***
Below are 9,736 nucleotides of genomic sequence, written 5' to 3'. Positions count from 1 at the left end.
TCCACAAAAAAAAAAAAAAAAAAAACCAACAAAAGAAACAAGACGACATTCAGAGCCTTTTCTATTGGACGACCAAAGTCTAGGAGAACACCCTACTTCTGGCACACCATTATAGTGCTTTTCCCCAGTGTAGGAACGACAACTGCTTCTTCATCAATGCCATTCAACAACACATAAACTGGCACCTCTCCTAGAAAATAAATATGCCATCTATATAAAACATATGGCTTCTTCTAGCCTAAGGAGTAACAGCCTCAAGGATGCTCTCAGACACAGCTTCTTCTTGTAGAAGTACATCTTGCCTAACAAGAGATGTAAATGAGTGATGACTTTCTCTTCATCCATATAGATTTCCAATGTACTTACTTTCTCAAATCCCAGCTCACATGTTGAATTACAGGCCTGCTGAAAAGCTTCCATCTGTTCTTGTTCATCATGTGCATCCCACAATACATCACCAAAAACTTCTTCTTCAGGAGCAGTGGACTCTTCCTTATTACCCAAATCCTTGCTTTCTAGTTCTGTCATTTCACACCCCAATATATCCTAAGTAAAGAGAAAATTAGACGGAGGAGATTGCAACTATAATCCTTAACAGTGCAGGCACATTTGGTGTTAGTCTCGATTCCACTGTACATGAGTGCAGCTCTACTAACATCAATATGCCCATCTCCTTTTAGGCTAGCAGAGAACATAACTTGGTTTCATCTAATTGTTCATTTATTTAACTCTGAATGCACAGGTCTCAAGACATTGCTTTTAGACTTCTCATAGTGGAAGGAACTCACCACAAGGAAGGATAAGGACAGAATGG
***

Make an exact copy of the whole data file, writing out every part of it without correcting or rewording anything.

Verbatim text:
Below are 9,736 nucleotides of genomic sequence, written 5' to 3'. Positions count from 1 at the left end.
TCCACAAAAAAAAAAAAAAAAAAAACCAACAAAAGAAACAAGACGACATTCAGAGCCTTTTCTATTGGACGACCAAAGTCTAGGAGAACACCCTACTTCTGGCACACCATTATAGTGCTTTTCCCCAGTGTAGGAACGACAACTGCTTCTTCATCAATGCCATTCAACAACACATAAACTGGCACCTCTCCTAGAAAATAAATATGCCATCTATATAAAACATATGGCTTCTTCTAGCCTAAGGAGTAACAGCCTCAAGGATGCTCTCAGACACAGCTTCTTCTTGTAGAAGTACATCTTGCCTAACAAGAGATGTAAATGAGTGATGACTTTCTCTTCATCCATATAGATTTCCAATGTACTTACTTTCTCAAATCCCAGCTCACATGTTGAATTACAGGCCTGCTGAAAAGCTTCCATCTGTTCTTGTTCATCATGTGCATCCCACAATACATCACCAAAAACTTCTTCTTCAGGAGCAGTGGACTCTTCCTTATTACCCAAATCCTTGCTTTCTAGTTCTGTCATTTCACACCCCAATATATCCTAAGTAAAGAGAAAATTAGACGGAGGAGATTGCAACTATAATCCTTAACAGTGCAGGCACATTTGGTGTTAGTCTCGATTCCACTGTACATGAGTGCAGCTCTACTAACATCAATATGCCCATCTCCTTTTAGGCTAGCAGAGAACATAACTTGGTTTCATCTAATTGTTCATTTATTTAACTCTGAATGCACAGGTCTCAAGACATTGCTTTTAGACTTCTCATAGTGGAAGGAACTCACCACAAGGAAGGATAAGGACAGAATGG